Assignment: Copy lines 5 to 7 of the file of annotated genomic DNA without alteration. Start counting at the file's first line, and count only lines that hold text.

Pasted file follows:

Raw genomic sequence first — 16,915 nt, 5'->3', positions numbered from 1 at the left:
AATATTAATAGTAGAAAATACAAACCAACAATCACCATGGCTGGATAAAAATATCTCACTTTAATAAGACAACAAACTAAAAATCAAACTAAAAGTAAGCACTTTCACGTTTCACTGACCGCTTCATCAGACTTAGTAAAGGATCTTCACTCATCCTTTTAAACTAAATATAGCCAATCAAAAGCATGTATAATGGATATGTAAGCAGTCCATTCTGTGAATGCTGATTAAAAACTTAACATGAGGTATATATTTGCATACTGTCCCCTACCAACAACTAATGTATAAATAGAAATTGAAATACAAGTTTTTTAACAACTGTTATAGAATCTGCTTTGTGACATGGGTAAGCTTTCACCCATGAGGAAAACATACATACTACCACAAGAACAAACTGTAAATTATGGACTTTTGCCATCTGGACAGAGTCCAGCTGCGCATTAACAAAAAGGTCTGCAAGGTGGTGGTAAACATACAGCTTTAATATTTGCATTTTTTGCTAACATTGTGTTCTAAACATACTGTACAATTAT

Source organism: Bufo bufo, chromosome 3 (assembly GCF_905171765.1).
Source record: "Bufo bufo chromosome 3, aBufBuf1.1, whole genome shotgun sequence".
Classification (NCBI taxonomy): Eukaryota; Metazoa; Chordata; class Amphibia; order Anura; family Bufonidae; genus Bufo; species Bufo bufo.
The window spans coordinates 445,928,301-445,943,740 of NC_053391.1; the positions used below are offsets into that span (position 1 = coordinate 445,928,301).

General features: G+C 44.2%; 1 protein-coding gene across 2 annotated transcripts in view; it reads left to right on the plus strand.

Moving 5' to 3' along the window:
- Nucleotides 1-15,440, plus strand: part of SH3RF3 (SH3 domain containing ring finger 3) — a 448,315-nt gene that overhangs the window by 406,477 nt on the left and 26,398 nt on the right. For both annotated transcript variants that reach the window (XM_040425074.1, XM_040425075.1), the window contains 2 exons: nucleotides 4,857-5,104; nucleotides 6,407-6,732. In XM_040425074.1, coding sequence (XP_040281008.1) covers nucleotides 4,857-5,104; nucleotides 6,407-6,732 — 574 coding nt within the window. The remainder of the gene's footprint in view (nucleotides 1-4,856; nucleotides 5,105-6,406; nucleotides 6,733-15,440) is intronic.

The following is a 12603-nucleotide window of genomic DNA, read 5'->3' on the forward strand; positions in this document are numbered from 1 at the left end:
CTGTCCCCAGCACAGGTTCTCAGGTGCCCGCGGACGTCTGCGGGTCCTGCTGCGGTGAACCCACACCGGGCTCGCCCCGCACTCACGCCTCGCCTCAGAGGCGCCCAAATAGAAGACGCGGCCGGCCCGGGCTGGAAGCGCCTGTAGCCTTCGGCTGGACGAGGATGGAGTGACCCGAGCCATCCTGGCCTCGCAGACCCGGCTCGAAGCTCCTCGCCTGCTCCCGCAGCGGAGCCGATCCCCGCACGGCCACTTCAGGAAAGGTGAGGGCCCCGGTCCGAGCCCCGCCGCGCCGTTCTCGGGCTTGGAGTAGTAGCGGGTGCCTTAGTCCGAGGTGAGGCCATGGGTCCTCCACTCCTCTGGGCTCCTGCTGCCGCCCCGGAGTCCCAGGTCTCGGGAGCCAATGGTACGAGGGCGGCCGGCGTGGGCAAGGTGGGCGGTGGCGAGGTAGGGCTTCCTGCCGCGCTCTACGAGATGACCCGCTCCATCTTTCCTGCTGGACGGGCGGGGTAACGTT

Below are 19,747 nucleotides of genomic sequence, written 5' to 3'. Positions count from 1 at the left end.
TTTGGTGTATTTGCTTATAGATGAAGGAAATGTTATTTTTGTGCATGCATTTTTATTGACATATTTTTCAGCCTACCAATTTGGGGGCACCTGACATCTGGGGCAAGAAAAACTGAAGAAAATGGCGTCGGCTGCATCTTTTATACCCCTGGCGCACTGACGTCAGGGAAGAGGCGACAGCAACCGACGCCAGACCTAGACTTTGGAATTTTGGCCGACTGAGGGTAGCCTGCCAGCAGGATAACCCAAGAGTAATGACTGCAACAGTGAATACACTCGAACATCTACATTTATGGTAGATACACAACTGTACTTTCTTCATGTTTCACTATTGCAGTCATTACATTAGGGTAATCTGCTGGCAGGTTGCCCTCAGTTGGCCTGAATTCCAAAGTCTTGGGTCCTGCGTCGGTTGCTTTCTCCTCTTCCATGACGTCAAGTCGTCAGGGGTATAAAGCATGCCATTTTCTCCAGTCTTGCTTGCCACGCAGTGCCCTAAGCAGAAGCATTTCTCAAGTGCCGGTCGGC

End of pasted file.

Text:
Classification (NCBI taxonomy): Eukaryota; Metazoa; Chordata; class Amphibia; order Anura; family Bufonidae; genus Bufo; species Bufo bufo.
The window spans coordinates 445,928,301-445,943,740 of NC_053391.1; the positions used below are offsets into that span (position 1 = coordinate 445,928,301).

General features: G+C 44.2%; 1 protein-coding gene across 2 annotated transcripts in view; it reads left to right on the plus strand.